Difference Between Primary and Secondary Cells

Key Difference – Primary and Secondary Cells 


Batteries are used when storage of electric power is needed. They accumulate and give away electric charges as an electric current when it is required. Batteries consist of either primary or secondary cells. The key difference between primary and secondary cells is the reusability. Secondary cells can be reused again and again while the primary cells can only be used once. The purpose and the load connected to the battery depend on which type of cells inside. There may be one or more cells of a single type in a battery; so that decides the voltage, or in other words, the electromotive force (EMF) of that battery. Any cell consists of 3 major parts; namely, Anode, Cathode, and Electrolyte.

What are Primary Cells?

Primary cells can be used once and discarded. They cannot be recharged and reused. Label of a primary cell always states that it should not be recharged because it is harmful to attempt recharge and may be exploded, if do so. Dry cell and Mercury cell are examples for Primary cells. Primary cell is essentially a chemical cell and produces electrical current by an irreversible chemical reaction. Once the reaction is done, it cannot be re-established. For an instant, a dry cell is consisted of a Carbon Cathode surrounded by NH4Cl in a Zink container. A paste of NH4Cl and ZnCl2 serves as the electrolyte while the Zinc container acts as the Anode. A small amount of MnO2 is also mixed with the electrolyte. The chemical process of a dry cell can be summarized as follows;

Zn——>Zn2++2 electron (Anode reaction)
NH4+ + MnO2 + electron ——>MnO(OH) + NH3 (Cathode reaction)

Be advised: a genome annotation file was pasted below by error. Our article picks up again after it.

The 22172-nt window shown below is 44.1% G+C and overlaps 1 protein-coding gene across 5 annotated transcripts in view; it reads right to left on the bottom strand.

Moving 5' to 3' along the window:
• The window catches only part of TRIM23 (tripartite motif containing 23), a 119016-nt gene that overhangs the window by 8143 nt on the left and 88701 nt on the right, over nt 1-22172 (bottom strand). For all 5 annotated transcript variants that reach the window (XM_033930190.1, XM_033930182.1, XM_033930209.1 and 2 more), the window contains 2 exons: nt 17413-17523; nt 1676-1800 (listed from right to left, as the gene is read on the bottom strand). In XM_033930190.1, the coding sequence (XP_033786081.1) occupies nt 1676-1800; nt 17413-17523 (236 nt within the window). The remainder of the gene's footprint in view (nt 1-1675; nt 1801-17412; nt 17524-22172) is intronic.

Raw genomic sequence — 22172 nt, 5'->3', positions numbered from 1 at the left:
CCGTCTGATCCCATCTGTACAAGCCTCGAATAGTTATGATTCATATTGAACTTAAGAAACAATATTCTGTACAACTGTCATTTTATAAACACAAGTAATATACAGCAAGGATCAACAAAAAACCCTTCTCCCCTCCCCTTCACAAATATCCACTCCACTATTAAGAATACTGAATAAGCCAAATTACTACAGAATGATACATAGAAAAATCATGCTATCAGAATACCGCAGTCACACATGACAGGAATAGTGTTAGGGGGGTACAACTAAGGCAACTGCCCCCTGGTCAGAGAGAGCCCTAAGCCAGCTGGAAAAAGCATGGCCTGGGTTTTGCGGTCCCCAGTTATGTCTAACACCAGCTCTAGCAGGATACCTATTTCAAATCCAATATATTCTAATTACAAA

Primary cells are commonly found and used in most of the electric toys, clocks, wrist watches and domestic remote controllers.

Difference Between Primary and Secondary Cells

What are Secondary Cells?

Secondary cell is also a chemical cell but, can be recharged to use again. The chemical reaction that produces electricity is reversible, and the cell can be used as a new one after the recharging process. The cell can be reused but the lifetime is shortened. Lead-acid and LiFe cell are some examples of secondary cells. In a Lead-acid cell, Lead acts as the anode and a grid of lead packed with lead dioxide acts as the cathode. Sulfuric acid is filled to serve as the electrolyte. Chemical reactions inside a Lead-Acid cell are given below. They are reversible processes.

Pb+So42- ——->PbSO4 + 2 electron (Anode reaction)
PbO2 + 4H+ + SO42- + 2 electron ——> PbSO4 + 2H2O (Cathode reaction)

Modern hybrid vehicles are powered by both petroleum and electric power. The battery charges when the car is moving, and then the stored electric power can be used to run. All of the battery packs inside those automobiles are made of secondary cells. Another common use for secondary batteries is for starting, lighting, and ignition in vehicles. Also, they are used in uninterruptible power supplies (UPSs), telecommunications, and portable tools.

Key Difference - Primary vs Secondary Cells

What is the difference between Primary and Secondary Cells?

Cost Effectiveness:

Using primary cells is cost effective compared to secondary cells, initially.

But using secondary cells would be a long term investment since primary cells are to be replaced by another set after some time.

Self-discharge Rate:

Primary cells have lower self-discharge rate hence they are suitable for standby functioning devices which need small currents continuously for a long time. It is an important fact on behalf of safety equipment such as smoke/ Fire detectors, burglar alarms and clocks.

Secondary cells have a higher self-discharge.

Cost and Use:

Primary cells are cheap and easy to use.

Secondary cells are expensive and more complex in usage.


Image Courtesy:

1. “Alkaline-battery-english” by Tympanus [Public Domain] via Commons

2. Secondary cell diagram By Original Author: Barrie Lawson. [CC BY-SA 3.0], via Wikimedia Commons